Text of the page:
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Al Qaeda Splinter Group Claims Deadly Attack on Red Cross Aid Workers in Mali

One Red Cross worker was killed and another injured when gunmen opened fire on a vehicle that was delivering supplies to a hospital in northern Mali.

by Matthieu Jublin
Mar 31 2015, 9:17pm

Photo via CICR

An al Qaeda offshoot in North Africa has claimed responsibility for an attack Monday in northern Mali on an International Red Cross vehicle that killed one aid worker and left one injured.

The Movement for Oneness and Jihad in West Africa (MUJAO), a splinter group of al Qaeda in the Islamic Maghreb (AQIM), said its fighters were behind deadly attack.

The gunmen opened fire on the truck around 11am Monday as it traveled from the northern city of Gao to Niamey, the capital of neighboring Niger, to pick up equipment for a medical facility in Gao. Malian Red Cross spokesman Valery Mbaoh Nana told VICE News the vehicle was "clearly marked with the Red Cross emblem."

"It is hard to imagine that this attack will be without consequence for the people who enjoy free healthcare at the hospital in Gao," Mbaoh Nana said, noting that the Red Cross has provided the facility with "logistical and human resources since 2012."

Related: UN Peacekeeper among three killed in rocket attack on base in northern Mali 

Mbaoh Nana said the Red Cross has suspended all travel in the region until further notice.

International Committee of the Red Cross (ICRC) spokeswoman Claire Kaplan told VICE News that the aid worker killed in the attack was a 38-year-old Malian employee of the Red Cross, and that his wounded colleague is also from Mali.

An African military source with MINUSMA, the UN peacekeeping mission in Mali, told France 24 that the ambush was "carefully planned," and "carried out by at least six terrorists."

"With the help of the hand of Allah, we killed near Gao, in Muslim territory, a driver who worked for the enemy," MUJAO spokesman Abou Walid Sahraoui told AFP, adding that the group had "achieved what we wanted with this attack."

MUJAO formed in 2011 and took control of Gao, northern Mali's largest city, the following year. The militants also occupied and shared control of several surrounding towns with other insurgent groups.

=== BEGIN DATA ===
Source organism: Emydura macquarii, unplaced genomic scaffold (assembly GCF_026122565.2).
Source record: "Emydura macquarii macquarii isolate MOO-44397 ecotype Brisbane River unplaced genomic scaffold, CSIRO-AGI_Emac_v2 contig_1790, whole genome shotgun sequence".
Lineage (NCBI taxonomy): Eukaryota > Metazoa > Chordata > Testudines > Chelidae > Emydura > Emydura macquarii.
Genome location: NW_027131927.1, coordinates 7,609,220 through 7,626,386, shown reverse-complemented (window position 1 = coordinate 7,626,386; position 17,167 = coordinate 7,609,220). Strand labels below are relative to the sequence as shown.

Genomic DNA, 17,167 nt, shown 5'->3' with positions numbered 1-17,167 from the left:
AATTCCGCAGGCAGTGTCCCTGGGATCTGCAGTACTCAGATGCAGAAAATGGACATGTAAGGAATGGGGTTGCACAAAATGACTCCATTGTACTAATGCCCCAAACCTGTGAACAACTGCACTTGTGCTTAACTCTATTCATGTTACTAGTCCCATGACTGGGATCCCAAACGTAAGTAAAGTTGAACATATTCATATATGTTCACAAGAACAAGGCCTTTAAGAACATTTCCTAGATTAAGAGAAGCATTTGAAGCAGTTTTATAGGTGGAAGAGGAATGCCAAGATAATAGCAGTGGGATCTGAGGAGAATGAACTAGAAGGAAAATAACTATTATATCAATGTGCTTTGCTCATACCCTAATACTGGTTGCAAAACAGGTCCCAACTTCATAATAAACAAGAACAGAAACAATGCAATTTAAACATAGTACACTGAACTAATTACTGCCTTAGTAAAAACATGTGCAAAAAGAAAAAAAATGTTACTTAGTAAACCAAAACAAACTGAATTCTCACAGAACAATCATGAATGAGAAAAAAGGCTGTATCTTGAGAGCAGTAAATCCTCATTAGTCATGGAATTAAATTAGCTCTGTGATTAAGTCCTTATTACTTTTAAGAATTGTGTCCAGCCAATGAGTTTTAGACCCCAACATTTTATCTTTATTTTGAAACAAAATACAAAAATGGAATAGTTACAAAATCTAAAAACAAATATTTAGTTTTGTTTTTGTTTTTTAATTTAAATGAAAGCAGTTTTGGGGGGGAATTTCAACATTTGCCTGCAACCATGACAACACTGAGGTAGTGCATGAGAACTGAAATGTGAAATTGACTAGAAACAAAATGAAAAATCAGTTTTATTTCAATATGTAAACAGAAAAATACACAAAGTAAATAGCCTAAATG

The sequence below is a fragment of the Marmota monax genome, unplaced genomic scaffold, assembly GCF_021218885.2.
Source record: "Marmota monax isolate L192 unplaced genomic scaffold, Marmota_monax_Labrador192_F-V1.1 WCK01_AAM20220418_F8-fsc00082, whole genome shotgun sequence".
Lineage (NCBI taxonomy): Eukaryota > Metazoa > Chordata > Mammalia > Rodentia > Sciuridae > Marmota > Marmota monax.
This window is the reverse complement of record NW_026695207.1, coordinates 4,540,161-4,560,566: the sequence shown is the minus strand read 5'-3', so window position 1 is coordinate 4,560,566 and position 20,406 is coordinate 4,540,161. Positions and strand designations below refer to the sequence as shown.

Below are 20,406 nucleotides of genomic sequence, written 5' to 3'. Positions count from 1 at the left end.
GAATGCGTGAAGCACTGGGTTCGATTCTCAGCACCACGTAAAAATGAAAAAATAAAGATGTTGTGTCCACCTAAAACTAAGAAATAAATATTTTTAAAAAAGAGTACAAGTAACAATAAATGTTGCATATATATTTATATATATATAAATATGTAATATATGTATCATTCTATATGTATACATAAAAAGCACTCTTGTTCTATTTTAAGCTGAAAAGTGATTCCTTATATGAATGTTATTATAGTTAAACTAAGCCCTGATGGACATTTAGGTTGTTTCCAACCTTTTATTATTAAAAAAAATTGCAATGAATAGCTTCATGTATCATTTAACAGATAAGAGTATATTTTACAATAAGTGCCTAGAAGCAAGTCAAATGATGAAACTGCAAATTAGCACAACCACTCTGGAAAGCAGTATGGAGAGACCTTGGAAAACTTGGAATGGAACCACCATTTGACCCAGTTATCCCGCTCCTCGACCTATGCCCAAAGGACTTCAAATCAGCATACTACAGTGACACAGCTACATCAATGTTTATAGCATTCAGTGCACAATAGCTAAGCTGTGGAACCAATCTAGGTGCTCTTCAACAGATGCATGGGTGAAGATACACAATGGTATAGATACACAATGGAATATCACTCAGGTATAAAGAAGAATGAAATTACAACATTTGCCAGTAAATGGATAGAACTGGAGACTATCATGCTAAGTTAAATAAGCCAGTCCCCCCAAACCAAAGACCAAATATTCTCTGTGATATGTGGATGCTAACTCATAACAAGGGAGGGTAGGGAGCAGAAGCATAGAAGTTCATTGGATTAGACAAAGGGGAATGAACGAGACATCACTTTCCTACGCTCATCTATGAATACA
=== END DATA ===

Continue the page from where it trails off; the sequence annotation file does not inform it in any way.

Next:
In January 2013, an unprecedented attack by Islamist forces on the south of the country triggered Operation Serval, a French military intervention that halted the jihadist advance and helped the Malian government regain control of Gao.

The UN launched MINUSMA after Operation Serval ended in July 2014. France redeployed its troops as part of Operation Barkhane, an anti-Islamist military campaign spread across Africa's Sahel region.

Related: Al Qaeda militants claim attack on Mali army base that killed at least eight. 

Alain Antil, a researcher at the French Institute for International Relations and an expert on the region, told VICE News that the French military operations have failed to "neutralize" MUJAO and other militant groups, and that reports from the region suggest they are now slowly "regaining their strength."

"These groups are in no state to control entire regions like they did in 2012," Antil said, "but they can still carry out attacks."

According to Antil, there aren't enough UN peacekeepers and French troops on the ground to secure a region as large as northern Mali.

"Operation Barkhane and the MINUSMA deploy 10,000 men across a territory that is bigger than metropolitan France," Antil said. "When you consider how important an axis the road from Gao to Niamey is, you can see how fragile the system is."

Mbaoh Nana, the Red Cross spokesman, said the organization is "aware of the threat" that comes with operating in northern Mali and will typically "alert key players in the region to our movements, so that all the forces present in the region are aware that the Red Cross is on the ground."

He couldn't understand why militants would choose to target aid workers.

"We have had a steady presence here for a long time," Mbaoh Nana said. "Even back in 2012. We were one of the only humanitarian organizations still present."

Follow Matthieu Jublin on Twitter @MatthieuJublin

Photo via CICR